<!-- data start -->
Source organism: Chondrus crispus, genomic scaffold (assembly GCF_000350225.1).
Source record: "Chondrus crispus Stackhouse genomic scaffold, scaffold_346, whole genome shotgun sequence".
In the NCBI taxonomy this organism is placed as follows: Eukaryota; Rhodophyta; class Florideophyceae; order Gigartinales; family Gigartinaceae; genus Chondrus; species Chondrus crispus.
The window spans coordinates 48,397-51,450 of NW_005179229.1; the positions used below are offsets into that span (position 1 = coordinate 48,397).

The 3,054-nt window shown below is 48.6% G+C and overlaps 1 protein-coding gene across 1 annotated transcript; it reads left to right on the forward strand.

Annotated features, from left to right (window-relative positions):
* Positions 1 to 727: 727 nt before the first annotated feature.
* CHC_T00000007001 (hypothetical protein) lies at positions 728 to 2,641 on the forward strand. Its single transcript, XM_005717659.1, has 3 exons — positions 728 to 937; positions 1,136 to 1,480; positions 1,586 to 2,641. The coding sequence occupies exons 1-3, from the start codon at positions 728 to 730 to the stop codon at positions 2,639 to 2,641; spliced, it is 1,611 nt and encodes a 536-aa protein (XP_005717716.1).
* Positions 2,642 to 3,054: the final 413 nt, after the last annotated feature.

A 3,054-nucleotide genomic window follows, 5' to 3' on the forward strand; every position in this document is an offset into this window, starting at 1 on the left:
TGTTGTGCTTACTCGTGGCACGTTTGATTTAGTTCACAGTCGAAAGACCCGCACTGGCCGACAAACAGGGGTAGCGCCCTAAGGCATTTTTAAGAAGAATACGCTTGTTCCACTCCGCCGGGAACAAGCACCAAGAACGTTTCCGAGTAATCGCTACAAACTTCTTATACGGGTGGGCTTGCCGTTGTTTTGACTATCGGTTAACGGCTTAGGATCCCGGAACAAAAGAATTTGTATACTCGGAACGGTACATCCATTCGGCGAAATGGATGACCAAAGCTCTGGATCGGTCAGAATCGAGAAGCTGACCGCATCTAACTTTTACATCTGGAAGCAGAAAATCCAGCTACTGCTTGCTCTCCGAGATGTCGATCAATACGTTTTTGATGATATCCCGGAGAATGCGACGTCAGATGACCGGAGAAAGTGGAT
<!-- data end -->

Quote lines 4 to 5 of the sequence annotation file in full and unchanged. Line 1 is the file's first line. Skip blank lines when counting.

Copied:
The window spans coordinates 48,397-51,450 of NW_005179229.1; the positions used below are offsets into that span (position 1 = coordinate 48,397).

The 3,054-nt window shown below is 48.6% G+C and overlaps 1 protein-coding gene across 1 annotated transcript; it reads left to right on the forward strand.